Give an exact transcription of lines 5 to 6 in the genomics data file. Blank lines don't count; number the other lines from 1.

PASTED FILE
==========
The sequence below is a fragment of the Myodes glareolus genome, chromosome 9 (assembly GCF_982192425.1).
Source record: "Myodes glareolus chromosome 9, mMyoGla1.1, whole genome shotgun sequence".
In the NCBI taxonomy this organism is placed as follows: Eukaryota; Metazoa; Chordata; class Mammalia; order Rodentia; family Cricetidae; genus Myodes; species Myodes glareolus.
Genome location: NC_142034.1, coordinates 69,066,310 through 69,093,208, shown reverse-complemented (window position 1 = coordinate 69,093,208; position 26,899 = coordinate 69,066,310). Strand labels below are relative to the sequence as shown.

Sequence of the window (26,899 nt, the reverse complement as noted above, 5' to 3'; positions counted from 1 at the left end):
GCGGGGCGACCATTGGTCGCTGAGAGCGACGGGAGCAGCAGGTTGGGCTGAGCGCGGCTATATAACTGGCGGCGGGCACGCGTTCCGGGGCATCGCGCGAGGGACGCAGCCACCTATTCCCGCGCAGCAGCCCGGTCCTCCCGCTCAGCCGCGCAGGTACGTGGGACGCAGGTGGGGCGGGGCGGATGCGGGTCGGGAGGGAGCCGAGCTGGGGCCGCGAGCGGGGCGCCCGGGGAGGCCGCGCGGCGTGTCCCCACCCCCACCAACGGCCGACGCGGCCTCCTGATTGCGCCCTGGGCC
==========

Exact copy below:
Sequence of the window (26,899 nt, the reverse complement as noted above, 5' to 3'; positions counted from 1 at the left end):
GCGGGGCGACCATTGGTCGCTGAGAGCGACGGGAGCAGCAGGTTGGGCTGAGCGCGGCTATATAACTGGCGGCGGGCACGCGTTCCGGGGCATCGCGCGAGGGACGCAGCCACCTATTCCCGCGCAGCAGCCCGGTCCTCCCGCTCAGCCGCGCAGGTACGTGGGACGCAGGTGGGGCGGGGCGGATGCGGGTCGGGAGGGAGCCGAGCTGGGGCCGCGAGCGGGGCGCCCGGGGAGGCCGCGCGGCGTGTCCCCACCCCCACCAACGGCCGACGCGGCCTCCTGATTGCGCCCTGGGCC